Advocates have reached out to community groups. In Orange County, one “of our community partners runs a door-to-door program that identifies Latino seniors in the community who have unmet health needs,” according to Cheryl Meronk, Health Insurance Counseling and Advocacy program manager. “We are hoping to work with this organization to send a similar letter to those in their database who have been identified as having Medicare, no Medicaid, and meeting the income criteria.”
Advocates also are scheduling events at senior centers, libraries and areas with subsidized apartments for low-income people.
Seeking out those eligible for the financial aid and persuading them to apply for it is a laborious process. “It pretty much will be a one-on-one slog as you encounter these people and explain the program,” said Jack Christy, director of public policy for the California Association of Homes and Services for the Aging.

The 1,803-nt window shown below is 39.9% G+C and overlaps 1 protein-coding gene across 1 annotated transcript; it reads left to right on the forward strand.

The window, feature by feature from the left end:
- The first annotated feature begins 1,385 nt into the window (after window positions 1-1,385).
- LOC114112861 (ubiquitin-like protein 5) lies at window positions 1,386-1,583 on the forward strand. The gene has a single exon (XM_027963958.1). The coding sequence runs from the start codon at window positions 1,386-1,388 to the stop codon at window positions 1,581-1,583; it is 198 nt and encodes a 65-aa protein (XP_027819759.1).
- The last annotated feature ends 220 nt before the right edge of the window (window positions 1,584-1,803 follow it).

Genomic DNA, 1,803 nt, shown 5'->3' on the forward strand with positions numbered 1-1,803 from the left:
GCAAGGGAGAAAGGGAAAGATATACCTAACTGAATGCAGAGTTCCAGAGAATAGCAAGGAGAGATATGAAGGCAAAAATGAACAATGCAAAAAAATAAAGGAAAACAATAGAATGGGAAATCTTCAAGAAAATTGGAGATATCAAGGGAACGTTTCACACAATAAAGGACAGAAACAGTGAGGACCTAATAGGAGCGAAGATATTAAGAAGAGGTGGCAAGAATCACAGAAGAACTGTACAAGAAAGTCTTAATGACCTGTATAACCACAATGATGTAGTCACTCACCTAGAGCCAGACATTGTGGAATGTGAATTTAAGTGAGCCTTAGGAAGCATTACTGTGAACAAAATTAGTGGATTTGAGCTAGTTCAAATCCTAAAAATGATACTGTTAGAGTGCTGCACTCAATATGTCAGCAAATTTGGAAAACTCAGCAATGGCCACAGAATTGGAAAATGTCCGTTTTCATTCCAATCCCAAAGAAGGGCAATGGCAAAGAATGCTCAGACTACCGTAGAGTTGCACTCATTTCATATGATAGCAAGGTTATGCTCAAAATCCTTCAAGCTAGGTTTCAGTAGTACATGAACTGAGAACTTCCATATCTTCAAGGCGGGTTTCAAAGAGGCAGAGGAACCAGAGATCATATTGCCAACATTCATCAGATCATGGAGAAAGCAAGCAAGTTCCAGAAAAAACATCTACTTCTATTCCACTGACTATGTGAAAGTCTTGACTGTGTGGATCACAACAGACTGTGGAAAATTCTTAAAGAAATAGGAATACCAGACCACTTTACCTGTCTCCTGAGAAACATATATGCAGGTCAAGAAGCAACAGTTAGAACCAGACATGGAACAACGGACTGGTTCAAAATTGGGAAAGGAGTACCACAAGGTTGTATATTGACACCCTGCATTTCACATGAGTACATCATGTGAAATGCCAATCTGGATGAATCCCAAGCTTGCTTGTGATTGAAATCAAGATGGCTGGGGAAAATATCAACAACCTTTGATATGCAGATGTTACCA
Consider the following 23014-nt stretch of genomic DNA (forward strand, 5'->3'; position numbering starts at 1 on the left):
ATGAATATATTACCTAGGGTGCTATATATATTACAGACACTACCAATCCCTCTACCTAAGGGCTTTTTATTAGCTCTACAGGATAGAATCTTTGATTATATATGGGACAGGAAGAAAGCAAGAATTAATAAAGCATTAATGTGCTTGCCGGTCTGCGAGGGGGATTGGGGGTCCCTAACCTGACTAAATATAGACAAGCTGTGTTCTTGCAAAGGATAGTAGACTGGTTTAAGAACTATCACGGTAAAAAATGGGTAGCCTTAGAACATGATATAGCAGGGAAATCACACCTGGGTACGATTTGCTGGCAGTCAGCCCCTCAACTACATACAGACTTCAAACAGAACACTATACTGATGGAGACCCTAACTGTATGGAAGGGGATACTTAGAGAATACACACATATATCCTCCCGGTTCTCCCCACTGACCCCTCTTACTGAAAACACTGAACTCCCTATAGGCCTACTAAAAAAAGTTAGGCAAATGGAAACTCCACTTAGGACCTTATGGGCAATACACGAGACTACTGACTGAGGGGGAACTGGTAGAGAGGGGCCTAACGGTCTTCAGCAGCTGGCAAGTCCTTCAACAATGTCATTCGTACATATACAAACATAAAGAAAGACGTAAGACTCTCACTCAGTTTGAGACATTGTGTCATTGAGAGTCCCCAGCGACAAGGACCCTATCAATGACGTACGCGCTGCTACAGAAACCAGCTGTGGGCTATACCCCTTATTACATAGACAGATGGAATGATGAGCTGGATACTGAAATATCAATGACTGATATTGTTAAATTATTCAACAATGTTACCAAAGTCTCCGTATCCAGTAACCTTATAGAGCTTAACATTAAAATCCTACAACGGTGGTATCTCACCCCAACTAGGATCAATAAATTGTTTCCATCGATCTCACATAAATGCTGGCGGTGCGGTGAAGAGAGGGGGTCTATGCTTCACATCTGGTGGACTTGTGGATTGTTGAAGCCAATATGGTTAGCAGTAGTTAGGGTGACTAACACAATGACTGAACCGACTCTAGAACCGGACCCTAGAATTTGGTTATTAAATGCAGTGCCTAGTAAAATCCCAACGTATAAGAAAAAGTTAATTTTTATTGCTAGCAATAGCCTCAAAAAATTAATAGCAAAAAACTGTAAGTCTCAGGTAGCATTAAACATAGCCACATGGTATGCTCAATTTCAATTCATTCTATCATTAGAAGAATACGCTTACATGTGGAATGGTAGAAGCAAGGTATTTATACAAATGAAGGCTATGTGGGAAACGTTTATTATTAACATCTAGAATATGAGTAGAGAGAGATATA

In addition to locating and enrolling beneficiaries who are eligible for extra assistance, advocacy and counseling groups have faced difficulties working with enrolled beneficiaries to ensure that they receive benefits as intended under the drug benefit.
A particularly challenging instance in California was the case of beneficiaries who are dually eligible for Medicare and Medi-Cal and receive medications for mental illnesses. The new Medicare law created mass confusion for many dual eligibles because it does not cover certain of their popular prescriptions.
“You’re dealing with a population with cognitive disabilities and health issues, and they are a very vulnerable population,” said Eli Gelardin — program director at the Marin Center for Independent Living, which helps 2,000 people with mental illness stay in their communities.
Gelardin and his staff, like other counselors all over California, spent many hours in counseling and advocacy, first making sure that pharmacies participating in the drug benefit knew to which PDPs people had been assigned, a process intended to make it easier for beneficiaries to receive medications.